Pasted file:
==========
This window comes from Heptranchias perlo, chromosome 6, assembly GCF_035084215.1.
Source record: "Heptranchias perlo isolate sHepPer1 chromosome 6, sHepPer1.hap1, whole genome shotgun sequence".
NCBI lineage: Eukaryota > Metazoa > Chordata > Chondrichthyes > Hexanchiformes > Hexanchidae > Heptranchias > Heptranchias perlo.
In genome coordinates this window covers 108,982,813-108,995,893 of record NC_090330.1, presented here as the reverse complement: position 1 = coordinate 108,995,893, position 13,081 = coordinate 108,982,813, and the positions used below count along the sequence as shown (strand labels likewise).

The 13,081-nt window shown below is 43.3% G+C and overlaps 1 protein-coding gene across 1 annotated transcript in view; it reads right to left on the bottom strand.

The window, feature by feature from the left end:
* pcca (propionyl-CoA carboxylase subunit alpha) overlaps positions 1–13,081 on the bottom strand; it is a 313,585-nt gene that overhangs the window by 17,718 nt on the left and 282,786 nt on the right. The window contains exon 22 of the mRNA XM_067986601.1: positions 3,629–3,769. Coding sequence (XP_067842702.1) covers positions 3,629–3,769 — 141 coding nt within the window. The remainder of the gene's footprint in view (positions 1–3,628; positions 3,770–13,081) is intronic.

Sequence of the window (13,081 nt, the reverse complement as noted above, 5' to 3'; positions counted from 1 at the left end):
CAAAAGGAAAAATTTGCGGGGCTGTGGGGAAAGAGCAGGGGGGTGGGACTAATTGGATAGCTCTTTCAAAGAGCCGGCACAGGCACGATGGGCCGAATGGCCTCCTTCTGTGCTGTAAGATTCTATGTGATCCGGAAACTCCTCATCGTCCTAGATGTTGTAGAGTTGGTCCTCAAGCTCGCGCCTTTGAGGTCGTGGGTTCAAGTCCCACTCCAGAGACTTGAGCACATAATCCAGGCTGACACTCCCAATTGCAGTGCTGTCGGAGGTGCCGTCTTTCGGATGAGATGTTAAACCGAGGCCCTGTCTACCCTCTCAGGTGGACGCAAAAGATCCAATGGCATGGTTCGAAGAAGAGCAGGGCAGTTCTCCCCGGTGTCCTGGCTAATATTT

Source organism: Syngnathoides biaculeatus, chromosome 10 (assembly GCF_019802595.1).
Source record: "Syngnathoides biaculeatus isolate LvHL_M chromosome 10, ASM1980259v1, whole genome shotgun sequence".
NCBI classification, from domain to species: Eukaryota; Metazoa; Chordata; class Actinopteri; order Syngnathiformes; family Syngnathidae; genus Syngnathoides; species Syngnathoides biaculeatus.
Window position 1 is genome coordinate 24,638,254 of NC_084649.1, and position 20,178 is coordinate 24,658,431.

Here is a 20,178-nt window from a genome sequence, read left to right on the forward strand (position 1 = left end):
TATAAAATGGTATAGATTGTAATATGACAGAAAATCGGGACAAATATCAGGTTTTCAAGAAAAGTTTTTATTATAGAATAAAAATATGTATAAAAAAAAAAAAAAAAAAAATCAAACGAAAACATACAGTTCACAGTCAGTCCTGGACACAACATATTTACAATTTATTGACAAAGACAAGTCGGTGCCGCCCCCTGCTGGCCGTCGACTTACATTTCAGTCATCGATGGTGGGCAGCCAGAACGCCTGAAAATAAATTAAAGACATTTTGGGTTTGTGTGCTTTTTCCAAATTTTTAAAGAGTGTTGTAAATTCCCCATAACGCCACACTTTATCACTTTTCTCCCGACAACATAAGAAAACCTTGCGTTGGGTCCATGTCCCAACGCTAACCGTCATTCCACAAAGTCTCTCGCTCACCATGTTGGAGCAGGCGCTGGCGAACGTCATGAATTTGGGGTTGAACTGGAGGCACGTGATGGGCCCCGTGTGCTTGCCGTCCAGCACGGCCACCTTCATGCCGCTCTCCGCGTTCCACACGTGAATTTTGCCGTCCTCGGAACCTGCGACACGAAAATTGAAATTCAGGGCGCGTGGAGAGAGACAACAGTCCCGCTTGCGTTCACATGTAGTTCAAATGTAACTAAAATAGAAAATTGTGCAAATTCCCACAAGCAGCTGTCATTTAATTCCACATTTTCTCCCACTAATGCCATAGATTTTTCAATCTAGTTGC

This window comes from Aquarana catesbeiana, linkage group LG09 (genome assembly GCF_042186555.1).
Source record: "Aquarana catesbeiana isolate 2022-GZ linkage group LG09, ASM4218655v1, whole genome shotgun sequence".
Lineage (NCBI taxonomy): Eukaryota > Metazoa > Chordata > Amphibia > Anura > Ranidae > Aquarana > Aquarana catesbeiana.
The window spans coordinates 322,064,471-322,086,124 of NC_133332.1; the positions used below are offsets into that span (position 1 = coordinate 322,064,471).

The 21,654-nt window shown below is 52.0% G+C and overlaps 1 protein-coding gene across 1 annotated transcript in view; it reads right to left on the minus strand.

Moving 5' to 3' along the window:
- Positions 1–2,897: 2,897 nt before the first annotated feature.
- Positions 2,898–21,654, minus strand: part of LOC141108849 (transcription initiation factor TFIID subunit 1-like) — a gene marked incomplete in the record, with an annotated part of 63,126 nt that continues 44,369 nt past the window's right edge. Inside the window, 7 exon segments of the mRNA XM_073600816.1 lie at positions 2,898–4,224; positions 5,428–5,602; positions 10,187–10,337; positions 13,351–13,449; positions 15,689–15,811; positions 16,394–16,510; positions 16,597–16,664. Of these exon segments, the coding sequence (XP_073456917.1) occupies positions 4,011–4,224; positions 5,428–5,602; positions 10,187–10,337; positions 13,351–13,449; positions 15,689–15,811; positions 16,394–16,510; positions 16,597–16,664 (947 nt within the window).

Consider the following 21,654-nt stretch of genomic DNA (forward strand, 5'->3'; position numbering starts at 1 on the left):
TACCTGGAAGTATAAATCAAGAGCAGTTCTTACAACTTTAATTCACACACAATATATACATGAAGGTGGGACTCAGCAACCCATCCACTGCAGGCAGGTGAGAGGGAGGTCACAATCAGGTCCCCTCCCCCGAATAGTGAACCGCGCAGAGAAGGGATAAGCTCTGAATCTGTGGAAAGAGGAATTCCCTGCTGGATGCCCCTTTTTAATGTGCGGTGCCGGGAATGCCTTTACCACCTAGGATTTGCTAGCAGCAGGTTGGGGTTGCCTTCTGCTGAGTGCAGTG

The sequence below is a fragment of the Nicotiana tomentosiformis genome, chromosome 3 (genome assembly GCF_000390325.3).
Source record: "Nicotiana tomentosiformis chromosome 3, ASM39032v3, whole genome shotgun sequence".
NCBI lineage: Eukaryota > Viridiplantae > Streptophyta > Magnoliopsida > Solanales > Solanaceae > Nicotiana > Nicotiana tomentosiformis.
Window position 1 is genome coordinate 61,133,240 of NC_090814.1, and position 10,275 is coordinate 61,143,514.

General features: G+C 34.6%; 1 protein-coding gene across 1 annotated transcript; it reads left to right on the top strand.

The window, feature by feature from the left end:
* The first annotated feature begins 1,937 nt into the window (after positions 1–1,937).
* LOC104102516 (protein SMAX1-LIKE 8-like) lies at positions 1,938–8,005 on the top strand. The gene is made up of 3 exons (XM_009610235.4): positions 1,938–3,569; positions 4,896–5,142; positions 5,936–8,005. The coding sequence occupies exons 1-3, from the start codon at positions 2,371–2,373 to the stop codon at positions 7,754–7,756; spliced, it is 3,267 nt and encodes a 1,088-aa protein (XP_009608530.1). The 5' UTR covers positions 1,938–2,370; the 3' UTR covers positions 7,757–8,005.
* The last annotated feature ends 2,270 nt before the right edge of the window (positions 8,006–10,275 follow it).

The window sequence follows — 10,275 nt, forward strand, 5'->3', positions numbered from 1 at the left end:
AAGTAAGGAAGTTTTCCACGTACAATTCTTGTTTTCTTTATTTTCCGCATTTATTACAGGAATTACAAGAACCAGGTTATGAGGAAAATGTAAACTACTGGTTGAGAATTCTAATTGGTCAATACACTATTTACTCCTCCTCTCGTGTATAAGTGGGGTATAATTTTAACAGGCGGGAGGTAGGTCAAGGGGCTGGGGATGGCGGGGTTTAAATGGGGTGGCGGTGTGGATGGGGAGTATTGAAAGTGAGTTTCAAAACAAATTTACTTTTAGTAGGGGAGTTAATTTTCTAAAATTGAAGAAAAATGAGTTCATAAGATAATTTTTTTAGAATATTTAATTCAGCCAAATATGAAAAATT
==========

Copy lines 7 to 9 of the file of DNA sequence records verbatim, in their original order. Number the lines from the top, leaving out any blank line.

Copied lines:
* pcca (propionyl-CoA carboxylase subunit alpha) overlaps positions 1–13,081 on the bottom strand; it is a 313,585-nt gene that overhangs the window by 17,718 nt on the left and 282,786 nt on the right. The window contains exon 22 of the mRNA XM_067986601.1: positions 3,629–3,769. Coding sequence (XP_067842702.1) covers positions 3,629–3,769 — 141 coding nt within the window. The remainder of the gene's footprint in view (positions 1–3,628; positions 3,770–13,081) is intronic.

Sequence of the window (13,081 nt, the reverse complement as noted above, 5' to 3'; positions counted from 1 at the left end):
CAAAAGGAAAAATTTGCGGGGCTGTGGGGAAAGAGCAGGGGGGTGGGACTAATTGGATAGCTCTTTCAAAGAGCCGGCACAGGCACGATGGGCCGAATGGCCTCCTTCTGTGCTGTAAGATTCTATGTGATCCGGAAACTCCTCATCGTCCTAGATGTTGTAGAGTTGGTCCTCAAGCTCGCGCCTTTGAGGTCGTGGGTTCAAGTCCCACTCCAGAGACTTGAGCACATAATCCAGGCTGACACTCCCAATTGCAGTGCTGTCGGAGGTGCCGTCTTTCGGATGAGATGTTAAACCGAGGCCCTGTCTACCCTCTCAGGTGGACGCAAAAGATCCAATGGCATGGTTCGAAGAAGAGCAGGGCAGTTCTCCCCGGTGTCCTGGCTAATATTT